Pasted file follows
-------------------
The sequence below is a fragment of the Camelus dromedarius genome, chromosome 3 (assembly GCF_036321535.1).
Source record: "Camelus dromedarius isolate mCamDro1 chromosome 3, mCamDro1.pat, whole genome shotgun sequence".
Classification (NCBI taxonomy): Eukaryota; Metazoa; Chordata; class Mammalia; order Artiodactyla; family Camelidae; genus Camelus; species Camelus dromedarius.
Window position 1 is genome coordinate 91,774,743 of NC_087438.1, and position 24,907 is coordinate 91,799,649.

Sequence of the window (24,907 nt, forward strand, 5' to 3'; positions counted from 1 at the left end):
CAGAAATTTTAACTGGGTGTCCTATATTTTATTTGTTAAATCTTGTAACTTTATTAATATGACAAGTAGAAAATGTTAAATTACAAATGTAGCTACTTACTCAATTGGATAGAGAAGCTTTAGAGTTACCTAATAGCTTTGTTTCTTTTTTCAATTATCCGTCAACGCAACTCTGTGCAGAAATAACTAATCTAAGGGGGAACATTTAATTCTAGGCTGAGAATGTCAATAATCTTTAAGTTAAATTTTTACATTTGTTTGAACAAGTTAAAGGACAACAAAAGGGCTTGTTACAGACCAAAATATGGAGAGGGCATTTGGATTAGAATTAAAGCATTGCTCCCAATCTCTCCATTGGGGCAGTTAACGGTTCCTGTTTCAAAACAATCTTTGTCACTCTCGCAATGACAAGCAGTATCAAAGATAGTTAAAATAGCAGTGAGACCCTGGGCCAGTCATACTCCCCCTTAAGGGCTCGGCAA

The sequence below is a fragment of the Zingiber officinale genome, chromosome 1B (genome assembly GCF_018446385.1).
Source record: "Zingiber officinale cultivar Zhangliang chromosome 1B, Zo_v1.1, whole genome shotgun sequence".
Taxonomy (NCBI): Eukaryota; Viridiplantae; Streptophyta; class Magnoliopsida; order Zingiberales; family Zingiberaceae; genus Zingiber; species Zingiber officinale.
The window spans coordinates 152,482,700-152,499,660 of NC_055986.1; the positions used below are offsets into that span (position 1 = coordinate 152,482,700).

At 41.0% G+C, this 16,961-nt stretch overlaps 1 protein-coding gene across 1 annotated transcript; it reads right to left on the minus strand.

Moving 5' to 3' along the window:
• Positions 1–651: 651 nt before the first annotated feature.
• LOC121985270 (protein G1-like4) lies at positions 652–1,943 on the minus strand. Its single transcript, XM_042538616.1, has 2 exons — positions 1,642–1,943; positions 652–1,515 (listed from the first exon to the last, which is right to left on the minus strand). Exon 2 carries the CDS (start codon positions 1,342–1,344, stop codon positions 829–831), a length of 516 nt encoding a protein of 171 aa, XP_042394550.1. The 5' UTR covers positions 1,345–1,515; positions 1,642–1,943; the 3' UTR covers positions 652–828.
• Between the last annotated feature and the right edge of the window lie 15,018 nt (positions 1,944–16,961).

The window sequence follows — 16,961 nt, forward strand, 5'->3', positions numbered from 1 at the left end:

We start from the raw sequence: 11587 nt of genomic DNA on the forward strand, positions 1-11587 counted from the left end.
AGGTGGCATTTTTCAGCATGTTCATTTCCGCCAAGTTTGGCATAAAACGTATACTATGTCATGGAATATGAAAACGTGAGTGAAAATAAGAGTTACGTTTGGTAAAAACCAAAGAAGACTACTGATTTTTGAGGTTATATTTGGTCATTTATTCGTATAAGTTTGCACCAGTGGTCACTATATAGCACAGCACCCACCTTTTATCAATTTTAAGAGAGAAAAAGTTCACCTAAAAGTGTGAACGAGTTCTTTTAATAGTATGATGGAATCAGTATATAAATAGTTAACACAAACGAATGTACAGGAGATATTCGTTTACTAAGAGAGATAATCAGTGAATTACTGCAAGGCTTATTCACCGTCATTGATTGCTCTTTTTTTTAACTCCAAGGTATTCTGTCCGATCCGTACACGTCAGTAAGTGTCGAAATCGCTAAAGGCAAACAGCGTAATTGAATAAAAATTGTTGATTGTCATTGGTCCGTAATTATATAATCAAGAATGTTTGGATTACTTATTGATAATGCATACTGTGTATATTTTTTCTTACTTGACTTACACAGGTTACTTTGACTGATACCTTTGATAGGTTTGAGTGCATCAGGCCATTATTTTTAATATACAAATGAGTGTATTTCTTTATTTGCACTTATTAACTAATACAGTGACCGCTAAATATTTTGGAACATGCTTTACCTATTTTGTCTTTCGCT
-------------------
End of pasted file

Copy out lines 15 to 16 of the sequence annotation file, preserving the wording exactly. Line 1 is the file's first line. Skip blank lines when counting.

• Between the last annotated feature and the right edge of the window lie 15,018 nt (positions 1,944–16,961).

The window sequence follows — 16,961 nt, forward strand, 5'->3', positions numbered from 1 at the left end: